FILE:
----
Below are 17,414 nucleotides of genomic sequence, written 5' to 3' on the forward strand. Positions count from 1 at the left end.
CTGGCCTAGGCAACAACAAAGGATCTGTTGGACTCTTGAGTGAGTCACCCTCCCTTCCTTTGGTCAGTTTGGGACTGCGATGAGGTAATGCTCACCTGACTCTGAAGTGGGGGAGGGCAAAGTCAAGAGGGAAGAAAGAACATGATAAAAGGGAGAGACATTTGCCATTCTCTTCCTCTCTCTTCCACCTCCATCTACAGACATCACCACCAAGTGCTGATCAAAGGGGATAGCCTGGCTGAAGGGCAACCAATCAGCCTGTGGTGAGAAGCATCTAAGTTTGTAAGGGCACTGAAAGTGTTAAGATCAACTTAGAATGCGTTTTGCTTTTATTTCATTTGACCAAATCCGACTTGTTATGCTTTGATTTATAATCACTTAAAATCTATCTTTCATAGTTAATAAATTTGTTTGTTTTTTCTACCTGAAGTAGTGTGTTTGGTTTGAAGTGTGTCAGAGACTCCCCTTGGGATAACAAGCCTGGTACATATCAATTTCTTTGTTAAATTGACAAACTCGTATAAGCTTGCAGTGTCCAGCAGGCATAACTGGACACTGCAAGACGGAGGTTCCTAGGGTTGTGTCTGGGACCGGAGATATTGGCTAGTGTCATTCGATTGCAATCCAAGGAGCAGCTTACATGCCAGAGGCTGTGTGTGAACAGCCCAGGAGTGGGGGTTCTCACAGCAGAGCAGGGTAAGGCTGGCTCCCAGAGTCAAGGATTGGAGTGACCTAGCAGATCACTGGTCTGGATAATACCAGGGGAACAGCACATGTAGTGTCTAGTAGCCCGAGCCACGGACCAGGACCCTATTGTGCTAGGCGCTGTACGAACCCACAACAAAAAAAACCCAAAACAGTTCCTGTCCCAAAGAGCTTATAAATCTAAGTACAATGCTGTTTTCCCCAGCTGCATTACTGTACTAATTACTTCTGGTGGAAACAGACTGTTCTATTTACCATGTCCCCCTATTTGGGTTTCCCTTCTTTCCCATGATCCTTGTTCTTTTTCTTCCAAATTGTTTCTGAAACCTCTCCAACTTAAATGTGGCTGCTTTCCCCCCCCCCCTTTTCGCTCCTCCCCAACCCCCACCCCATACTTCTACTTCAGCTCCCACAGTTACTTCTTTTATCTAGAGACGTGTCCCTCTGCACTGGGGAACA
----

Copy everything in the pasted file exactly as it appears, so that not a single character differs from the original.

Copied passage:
Below are 17,414 nucleotides of genomic sequence, written 5' to 3' on the forward strand. Positions count from 1 at the left end.
CTGGCCTAGGCAACAACAAAGGATCTGTTGGACTCTTGAGTGAGTCACCCTCCCTTCCTTTGGTCAGTTTGGGACTGCGATGAGGTAATGCTCACCTGACTCTGAAGTGGGGGAGGGCAAAGTCAAGAGGGAAGAAAGAACATGATAAAAGGGAGAGACATTTGCCATTCTCTTCCTCTCTCTTCCACCTCCATCTACAGACATCACCACCAAGTGCTGATCAAAGGGGATAGCCTGGCTGAAGGGCAACCAATCAGCCTGTGGTGAGAAGCATCTAAGTTTGTAAGGGCACTGAAAGTGTTAAGATCAACTTAGAATGCGTTTTGCTTTTATTTCATTTGACCAAATCCGACTTGTTATGCTTTGATTTATAATCACTTAAAATCTATCTTTCATAGTTAATAAATTTGTTTGTTTTTTCTACCTGAAGTAGTGTGTTTGGTTTGAAGTGTGTCAGAGACTCCCCTTGGGATAACAAGCCTGGTACATATCAATTTCTTTGTTAAATTGACAAACTCGTATAAGCTTGCAGTGTCCAGCAGGCATAACTGGACACTGCAAGACGGAGGTTCCTAGGGTTGTGTCTGGGACCGGAGATATTGGCTAGTGTCATTCGATTGCAATCCAAGGAGCAGCTTACATGCCAGAGGCTGTGTGTGAACAGCCCAGGAGTGGGGGTTCTCACAGCAGAGCAGGGTAAGGCTGGCTCCCAGAGTCAAGGATTGGAGTGACCTAGCAGATCACTGGTCTGGATAATACCAGGGGAACAGCACATGTAGTGTCTAGTAGCCCGAGCCACGGACCAGGACCCTATTGTGCTAGGCGCTGTACGAACCCACAACAAAAAAAACCCAAAACAGTTCCTGTCCCAAAGAGCTTATAAATCTAAGTACAATGCTGTTTTCCCCAGCTGCATTACTGTACTAATTACTTCTGGTGGAAACAGACTGTTCTATTTACCATGTCCCCCTATTTGGGTTTCCCTTCTTTCCCATGATCCTTGTTCTTTTTCTTCCAAATTGTTTCTGAAACCTCTCCAACTTAAATGTGGCTGCTTTCCCCCCCCCCCTTTTCGCTCCTCCCCAACCCCCACCCCATACTTCTACTTCAGCTCCCACAGTTACTTCTTTTATCTAGAGACGTGTCCCTCTGCACTGGGGAACA